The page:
Here's what Arizona Senator John McCain had to say about all of this on "STATE OF THE UNION" -- listen.

SEN. JON MCCAIN (R), ARIZONA: Our Director of National Intelligence, General Clapper, testified that there was absolutely no truth to that allegation, so I think the president has one of two choices. Either retract or to provide the information that the American people deserve.

JONES: And one thing that's interesting to note here is that it's the Department of Justice being asked to provide these documents. It was only about a week ago that the FBI director, James Comey, asked the Department of Justice to publicly refute the president's baseless claims, saying that they were simply not true. While the Department of Justice has declined to do that -- but it is noteworthy that this is the agency that's being tasked with providing this evidence, evidence that several officials say simply doesn't exist -- Christine, Dave.

(END VIDEOTAPE)

ROMANS: All right, Athena at the White House. Thank you for that. Growing resentment over the Trump administration's abrupt firing of 46 U.S. Attorneys. Many of those officials finding out they had been dismissed through media reports. Law enforcement sources telling CNN the firings could not have been handled worse, with dozens of sensitive court cases now hanging in the balance.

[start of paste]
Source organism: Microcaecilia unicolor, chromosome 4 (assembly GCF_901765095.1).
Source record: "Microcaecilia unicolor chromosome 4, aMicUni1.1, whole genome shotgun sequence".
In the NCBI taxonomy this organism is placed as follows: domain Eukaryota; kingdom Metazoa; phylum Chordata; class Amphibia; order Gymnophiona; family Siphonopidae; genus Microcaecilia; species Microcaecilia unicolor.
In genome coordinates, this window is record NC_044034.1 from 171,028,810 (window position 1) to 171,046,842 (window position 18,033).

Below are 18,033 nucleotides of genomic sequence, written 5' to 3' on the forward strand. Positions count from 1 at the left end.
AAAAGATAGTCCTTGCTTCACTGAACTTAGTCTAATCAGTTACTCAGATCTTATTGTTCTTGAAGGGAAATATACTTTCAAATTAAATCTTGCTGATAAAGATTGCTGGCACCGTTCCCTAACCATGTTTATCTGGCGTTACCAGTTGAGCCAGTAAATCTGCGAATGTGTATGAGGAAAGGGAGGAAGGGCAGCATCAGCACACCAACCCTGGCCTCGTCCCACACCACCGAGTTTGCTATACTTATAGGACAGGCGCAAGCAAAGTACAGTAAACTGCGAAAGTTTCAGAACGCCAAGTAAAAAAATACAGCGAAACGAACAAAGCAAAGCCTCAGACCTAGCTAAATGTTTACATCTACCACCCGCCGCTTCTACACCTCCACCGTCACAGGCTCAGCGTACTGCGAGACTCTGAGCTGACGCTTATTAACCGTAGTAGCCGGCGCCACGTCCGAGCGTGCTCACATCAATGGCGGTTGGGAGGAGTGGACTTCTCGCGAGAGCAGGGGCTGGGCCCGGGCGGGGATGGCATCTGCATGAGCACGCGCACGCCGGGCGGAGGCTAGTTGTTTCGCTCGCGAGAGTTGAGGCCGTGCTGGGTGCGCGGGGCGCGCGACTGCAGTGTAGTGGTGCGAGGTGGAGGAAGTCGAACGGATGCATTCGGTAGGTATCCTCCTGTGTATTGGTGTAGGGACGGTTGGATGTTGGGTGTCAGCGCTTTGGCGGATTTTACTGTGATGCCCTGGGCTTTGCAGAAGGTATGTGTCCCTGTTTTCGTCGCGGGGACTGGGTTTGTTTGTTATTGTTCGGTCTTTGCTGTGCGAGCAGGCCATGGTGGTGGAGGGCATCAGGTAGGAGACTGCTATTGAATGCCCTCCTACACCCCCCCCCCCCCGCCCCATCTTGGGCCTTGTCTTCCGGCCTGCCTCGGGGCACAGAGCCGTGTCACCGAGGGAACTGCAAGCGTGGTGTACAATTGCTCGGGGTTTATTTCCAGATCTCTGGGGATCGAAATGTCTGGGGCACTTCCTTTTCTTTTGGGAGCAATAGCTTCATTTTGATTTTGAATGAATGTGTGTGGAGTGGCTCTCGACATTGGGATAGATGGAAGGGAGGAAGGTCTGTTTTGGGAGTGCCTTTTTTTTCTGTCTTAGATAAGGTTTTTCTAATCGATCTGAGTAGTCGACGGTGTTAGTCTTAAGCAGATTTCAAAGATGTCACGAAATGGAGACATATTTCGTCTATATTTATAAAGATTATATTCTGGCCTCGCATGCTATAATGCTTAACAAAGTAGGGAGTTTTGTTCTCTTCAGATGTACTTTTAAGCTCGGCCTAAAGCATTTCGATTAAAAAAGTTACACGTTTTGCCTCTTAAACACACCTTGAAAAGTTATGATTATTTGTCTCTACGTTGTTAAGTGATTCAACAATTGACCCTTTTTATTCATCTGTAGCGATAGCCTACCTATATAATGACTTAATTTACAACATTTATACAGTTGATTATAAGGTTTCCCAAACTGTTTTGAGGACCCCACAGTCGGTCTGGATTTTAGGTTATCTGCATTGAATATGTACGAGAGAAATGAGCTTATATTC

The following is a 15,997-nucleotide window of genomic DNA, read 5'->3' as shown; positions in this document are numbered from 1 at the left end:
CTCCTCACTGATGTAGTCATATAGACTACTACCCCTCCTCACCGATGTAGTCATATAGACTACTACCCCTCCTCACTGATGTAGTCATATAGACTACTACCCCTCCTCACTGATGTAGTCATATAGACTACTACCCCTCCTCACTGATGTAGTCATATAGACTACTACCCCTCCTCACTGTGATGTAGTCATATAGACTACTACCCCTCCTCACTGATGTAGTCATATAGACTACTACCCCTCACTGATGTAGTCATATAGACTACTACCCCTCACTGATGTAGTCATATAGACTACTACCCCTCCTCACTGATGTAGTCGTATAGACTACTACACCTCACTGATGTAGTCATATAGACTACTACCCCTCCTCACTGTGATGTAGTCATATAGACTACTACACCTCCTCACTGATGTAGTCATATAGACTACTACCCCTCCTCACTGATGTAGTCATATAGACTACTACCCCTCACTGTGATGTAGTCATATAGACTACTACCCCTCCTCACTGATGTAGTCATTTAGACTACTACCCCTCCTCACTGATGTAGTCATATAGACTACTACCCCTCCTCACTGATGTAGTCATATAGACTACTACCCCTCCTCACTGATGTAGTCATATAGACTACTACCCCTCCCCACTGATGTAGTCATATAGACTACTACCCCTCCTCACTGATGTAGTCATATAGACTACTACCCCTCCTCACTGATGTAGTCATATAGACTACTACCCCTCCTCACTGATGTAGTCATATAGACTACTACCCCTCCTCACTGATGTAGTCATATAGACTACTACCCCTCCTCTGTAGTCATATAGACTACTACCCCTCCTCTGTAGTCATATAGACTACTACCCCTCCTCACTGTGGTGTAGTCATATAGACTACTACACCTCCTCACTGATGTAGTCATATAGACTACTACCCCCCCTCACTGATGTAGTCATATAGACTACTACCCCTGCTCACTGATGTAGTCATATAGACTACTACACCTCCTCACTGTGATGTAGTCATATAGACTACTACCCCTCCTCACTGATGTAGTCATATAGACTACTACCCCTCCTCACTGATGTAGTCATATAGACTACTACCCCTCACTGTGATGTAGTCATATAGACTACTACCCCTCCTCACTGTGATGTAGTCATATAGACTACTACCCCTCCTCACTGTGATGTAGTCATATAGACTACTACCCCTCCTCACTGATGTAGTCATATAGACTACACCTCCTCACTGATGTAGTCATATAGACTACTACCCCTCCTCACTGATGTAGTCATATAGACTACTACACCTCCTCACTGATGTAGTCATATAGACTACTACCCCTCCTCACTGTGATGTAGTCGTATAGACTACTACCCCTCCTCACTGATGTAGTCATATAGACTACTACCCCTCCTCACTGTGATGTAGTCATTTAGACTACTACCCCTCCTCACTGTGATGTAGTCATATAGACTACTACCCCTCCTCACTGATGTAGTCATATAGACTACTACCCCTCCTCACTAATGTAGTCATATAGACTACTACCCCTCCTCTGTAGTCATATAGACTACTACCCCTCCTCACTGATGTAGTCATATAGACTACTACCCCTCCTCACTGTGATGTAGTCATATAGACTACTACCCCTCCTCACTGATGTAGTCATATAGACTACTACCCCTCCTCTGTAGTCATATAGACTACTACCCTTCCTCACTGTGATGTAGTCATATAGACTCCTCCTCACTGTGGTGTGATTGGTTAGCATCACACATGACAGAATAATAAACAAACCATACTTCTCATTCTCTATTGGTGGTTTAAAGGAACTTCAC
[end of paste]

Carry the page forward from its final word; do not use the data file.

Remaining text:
The case of New York's Preet Bharara, a U.S. Attorney for the district that includes Manhattan, this one is getting the most attention and surprise, really. He refused to resign, instead engaging in a standoff with the president. He was finally told by the administration, on Saturday, he was fired. Listen to Bharara talking to reporters back in November after meeting with the president and being told he would keep his job.

(BEGIN VIDEO CLIP)

PREET BHARARA, FORMER U.S. ATTORNEY GENERAL: We had a good meeting. I said I would absolutely consider staying on, so I expect that I'll be continuing the work at the southern district of New York.

(END VIDEO CLIP)

BRIGGS: An administration source tells CNN the president originally offered to keep Bharara on as a favor to New York Sen. Chuck Schumer but the White House now views Schumer as an obstructionist. Joining us now is CNN justice reporter Laura Jarrett with us in the studio.

ROMANS: Good morning.

BRIGGS: Nice to have you. LAURA JARRETT, CNN JUSTICE REPORTER: Hi.